Amidst a serious push by Republicans in Congress to restructure—or even dismantle the CFPB, Pennsylvania recently joins other states that have taken steps to double down on consumer finance laws to protect citizens from financial scams.
Attorney General Josh Shapiro announced recently that he plans to create a Consumer Financial Protection Unit to offer Pennsylvania consumers better financial protection. Shapiro appointed experienced consumer protection attorney Nicholas Smyth to lead the unit.
According to the Office of Attorney General Josh Shapiro, the efforts will focus on lenders that prey on seniors, families with students, and military service members, including for-profit colleges and mortgage and student loan servicers.
“Protecting the public from financial scams is a key priority of mine, and Nick Smyth will help us expand our capacity to bring complex cases against financial companies that try to rip off Pennsylvanians,” Shapiro said. “Our Consumer Protection team is here to fight on behalf of Pennsylvanians and make sure they get what they paid for and get their money back if they don’t.”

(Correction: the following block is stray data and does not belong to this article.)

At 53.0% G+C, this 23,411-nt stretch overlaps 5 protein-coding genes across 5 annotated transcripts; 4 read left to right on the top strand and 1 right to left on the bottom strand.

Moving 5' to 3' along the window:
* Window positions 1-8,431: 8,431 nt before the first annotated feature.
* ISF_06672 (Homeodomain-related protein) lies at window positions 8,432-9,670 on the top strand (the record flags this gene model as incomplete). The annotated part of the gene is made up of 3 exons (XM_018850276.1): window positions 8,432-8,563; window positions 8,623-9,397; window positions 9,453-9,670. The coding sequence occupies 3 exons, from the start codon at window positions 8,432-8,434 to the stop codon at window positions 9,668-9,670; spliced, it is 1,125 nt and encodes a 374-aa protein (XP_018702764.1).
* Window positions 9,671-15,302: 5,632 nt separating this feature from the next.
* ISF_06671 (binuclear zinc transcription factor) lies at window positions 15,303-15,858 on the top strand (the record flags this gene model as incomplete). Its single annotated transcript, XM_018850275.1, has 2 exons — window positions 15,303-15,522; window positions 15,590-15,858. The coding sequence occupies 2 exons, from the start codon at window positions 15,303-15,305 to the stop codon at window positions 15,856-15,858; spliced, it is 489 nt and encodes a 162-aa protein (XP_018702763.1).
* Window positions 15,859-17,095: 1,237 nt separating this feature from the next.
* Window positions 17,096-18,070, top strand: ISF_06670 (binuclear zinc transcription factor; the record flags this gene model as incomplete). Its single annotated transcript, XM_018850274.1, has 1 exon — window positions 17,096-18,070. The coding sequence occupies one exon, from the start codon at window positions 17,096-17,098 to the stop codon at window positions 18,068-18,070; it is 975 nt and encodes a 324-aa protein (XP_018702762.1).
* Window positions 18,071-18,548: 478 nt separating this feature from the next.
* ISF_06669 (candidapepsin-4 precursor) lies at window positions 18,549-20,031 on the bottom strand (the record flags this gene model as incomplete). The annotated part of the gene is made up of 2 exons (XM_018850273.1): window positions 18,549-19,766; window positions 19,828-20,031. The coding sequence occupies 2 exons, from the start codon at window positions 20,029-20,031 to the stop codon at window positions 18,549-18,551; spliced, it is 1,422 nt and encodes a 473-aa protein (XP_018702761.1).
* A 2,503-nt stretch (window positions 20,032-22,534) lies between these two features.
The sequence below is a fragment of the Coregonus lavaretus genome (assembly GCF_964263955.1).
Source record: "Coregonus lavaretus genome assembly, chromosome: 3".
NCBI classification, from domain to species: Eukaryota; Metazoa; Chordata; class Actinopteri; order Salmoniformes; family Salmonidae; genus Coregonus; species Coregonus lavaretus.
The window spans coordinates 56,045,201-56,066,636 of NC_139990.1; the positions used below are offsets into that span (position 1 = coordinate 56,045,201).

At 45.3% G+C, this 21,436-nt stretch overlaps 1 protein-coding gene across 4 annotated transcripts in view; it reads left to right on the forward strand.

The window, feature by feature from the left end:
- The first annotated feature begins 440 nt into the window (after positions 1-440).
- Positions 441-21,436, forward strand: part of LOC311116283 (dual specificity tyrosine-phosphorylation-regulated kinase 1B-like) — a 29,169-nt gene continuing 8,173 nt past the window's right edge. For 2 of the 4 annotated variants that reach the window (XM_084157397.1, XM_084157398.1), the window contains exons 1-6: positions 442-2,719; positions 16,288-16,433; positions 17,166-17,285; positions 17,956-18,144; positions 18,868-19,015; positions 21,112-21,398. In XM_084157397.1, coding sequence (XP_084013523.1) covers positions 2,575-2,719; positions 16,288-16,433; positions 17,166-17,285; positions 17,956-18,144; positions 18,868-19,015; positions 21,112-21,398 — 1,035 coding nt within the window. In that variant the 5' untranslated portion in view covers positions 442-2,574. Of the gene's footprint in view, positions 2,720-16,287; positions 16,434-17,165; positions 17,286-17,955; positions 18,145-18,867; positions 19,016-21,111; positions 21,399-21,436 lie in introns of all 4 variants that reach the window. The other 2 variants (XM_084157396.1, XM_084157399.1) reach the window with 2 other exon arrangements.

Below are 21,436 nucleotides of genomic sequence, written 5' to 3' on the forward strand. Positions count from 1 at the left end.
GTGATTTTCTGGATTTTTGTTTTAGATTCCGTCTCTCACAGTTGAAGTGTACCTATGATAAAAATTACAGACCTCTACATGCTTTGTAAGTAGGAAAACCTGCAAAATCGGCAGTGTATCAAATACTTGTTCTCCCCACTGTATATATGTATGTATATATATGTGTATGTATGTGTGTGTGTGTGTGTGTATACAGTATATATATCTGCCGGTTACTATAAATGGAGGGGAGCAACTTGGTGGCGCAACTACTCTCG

Smyth brings major expertise to the Pennsylvania-based Consumer Financial Protection Unit as one of the attorneys that helped found the agency. While at the CFPB, Smyth led investigations of the subprime auto lender Drivetime, resulting in an $8 million settlement in 2014.
More of Smyth’s previous work includes working on CFPB v. ITT Educational Services, Inc., the CFPB’s first enforcement action against a for-profit college. As well as working on an investigation of U.S. Bank’s MILES Program, a subprime auto finance program for military service members, which led to $6.5 million in consent orders.
“I am honored to join the Attorney General’s terrific consumer protection team,” Smyth said. “The Consumer Protection Bureau saves Pennsylvania families millions of dollars each year, and I am excited to contribute to this great work.”